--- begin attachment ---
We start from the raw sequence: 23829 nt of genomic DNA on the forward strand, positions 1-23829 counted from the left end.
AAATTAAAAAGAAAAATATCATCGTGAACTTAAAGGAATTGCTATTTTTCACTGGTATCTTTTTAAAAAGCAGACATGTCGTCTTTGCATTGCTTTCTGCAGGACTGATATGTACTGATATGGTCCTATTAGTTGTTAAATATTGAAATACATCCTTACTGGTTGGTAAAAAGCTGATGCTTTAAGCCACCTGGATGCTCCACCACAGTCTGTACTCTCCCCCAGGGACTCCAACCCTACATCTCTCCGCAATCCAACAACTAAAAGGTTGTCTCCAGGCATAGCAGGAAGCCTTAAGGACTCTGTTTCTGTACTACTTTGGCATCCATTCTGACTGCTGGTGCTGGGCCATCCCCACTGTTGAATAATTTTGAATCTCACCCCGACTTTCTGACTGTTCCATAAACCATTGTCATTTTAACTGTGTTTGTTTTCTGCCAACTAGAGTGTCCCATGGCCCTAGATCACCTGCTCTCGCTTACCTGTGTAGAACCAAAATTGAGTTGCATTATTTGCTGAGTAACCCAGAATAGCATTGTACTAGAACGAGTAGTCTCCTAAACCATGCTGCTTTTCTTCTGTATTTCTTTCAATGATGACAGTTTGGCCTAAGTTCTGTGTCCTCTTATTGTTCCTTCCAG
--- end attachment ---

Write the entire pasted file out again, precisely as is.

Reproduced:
We start from the raw sequence: 23829 nt of genomic DNA on the forward strand, positions 1-23829 counted from the left end.
AAATTAAAAAGAAAAATATCATCGTGAACTTAAAGGAATTGCTATTTTTCACTGGTATCTTTTTAAAAAGCAGACATGTCGTCTTTGCATTGCTTTCTGCAGGACTGATATGTACTGATATGGTCCTATTAGTTGTTAAATATTGAAATACATCCTTACTGGTTGGTAAAAAGCTGATGCTTTAAGCCACCTGGATGCTCCACCACAGTCTGTACTCTCCCCCAGGGACTCCAACCCTACATCTCTCCGCAATCCAACAACTAAAAGGTTGTCTCCAGGCATAGCAGGAAGCCTTAAGGACTCTGTTTCTGTACTACTTTGGCATCCATTCTGACTGCTGGTGCTGGGCCATCCCCACTGTTGAATAATTTTGAATCTCACCCCGACTTTCTGACTGTTCCATAAACCATTGTCATTTTAACTGTGTTTGTTTTCTGCCAACTAGAGTGTCCCATGGCCCTAGATCACCTGCTCTCGCTTACCTGTGTAGAACCAAAATTGAGTTGCATTATTTGCTGAGTAACCCAGAATAGCATTGTACTAGAACGAGTAGTCTCCTAAACCATGCTGCTTTTCTTCTGTATTTCTTTCAATGATGACAGTTTGGCCTAAGTTCTGTGTCCTCTTATTGTTCCTTCCAG